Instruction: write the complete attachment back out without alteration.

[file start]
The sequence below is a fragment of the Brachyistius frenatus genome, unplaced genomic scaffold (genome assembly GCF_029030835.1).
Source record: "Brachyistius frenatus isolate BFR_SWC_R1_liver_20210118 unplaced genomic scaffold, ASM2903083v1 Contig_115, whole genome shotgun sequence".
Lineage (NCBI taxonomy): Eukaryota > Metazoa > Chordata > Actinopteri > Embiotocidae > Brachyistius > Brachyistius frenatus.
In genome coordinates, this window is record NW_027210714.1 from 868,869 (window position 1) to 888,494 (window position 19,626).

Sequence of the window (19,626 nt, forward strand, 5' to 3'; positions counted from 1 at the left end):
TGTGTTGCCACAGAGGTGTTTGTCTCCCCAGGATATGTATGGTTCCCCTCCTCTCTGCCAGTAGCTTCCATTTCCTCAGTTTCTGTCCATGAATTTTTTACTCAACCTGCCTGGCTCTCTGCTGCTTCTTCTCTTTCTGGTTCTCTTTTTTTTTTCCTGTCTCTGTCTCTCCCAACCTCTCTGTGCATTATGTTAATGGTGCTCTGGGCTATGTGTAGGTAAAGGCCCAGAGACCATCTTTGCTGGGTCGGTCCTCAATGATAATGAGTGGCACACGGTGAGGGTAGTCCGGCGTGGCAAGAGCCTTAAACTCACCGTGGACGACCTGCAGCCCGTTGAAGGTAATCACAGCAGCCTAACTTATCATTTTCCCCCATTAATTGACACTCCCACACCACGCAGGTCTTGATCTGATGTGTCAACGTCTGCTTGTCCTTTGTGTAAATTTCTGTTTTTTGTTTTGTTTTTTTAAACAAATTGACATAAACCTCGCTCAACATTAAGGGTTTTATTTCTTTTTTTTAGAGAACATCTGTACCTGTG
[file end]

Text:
The sequence below is a fragment of the Brachyistius frenatus genome, unplaced genomic scaffold (genome assembly GCF_029030835.1).
Source record: "Brachyistius frenatus isolate BFR_SWC_R1_liver_20210118 unplaced genomic scaffold, ASM2903083v1 Contig_115, whole genome shotgun sequence".
Lineage (NCBI taxonomy): Eukaryota > Metazoa > Chordata > Actinopteri > Embiotocidae > Brachyistius > Brachyistius frenatus.
In genome coordinates, this window is record NW_027210714.1 from 868,869 (window position 1) to 888,494 (window position 19,626).

Sequence of the window (19,626 nt, forward strand, 5' to 3'; positions counted from 1 at the left end):
TGTGTTGCCACAGAGGTGTTTGTCTCCCCAGGATATGTATGGTTCCCCTCCTCTCTGCCAGTAGCTTCCATTTCCTCAGTTTCTGTCCATGAATTTTTTACTCAACCTGCCTGGCTCTCTGCTGCTTCTTCTCTTTCTGGTTCTCTTTTTTTTTTCCTGTCTCTGTCTCTCCCAACCTCTCTGTGCATTATGTTAATGGTGCTCTGGGCTATGTGTAGGTAAAGGCCCAGAGACCATCTTTGCTGGGTCGGTCCTCAATGATAATGAGTGGCACACGGTGAGGGTAGTCCGGCGTGGCAAGAGCCTTAAACTCACCGTGGACGACCTGCAGCCCGTTGAAGGTAATCACAGCAGCCTAACTTATCATTTTCCCCCATTAATTGACACTCCCACACCACGCAGGTCTTGATCTGATGTGTCAACGTCTGCTTGTCCTTTGTGTAAATTTCTGTTTTTTGTTTTGTTTTTTTAAACAAATTGACATAAACCTCGCTCAACATTAAGGGTTTTATTTCTTTTTTTTAGAGAACATCTGTACCTGTG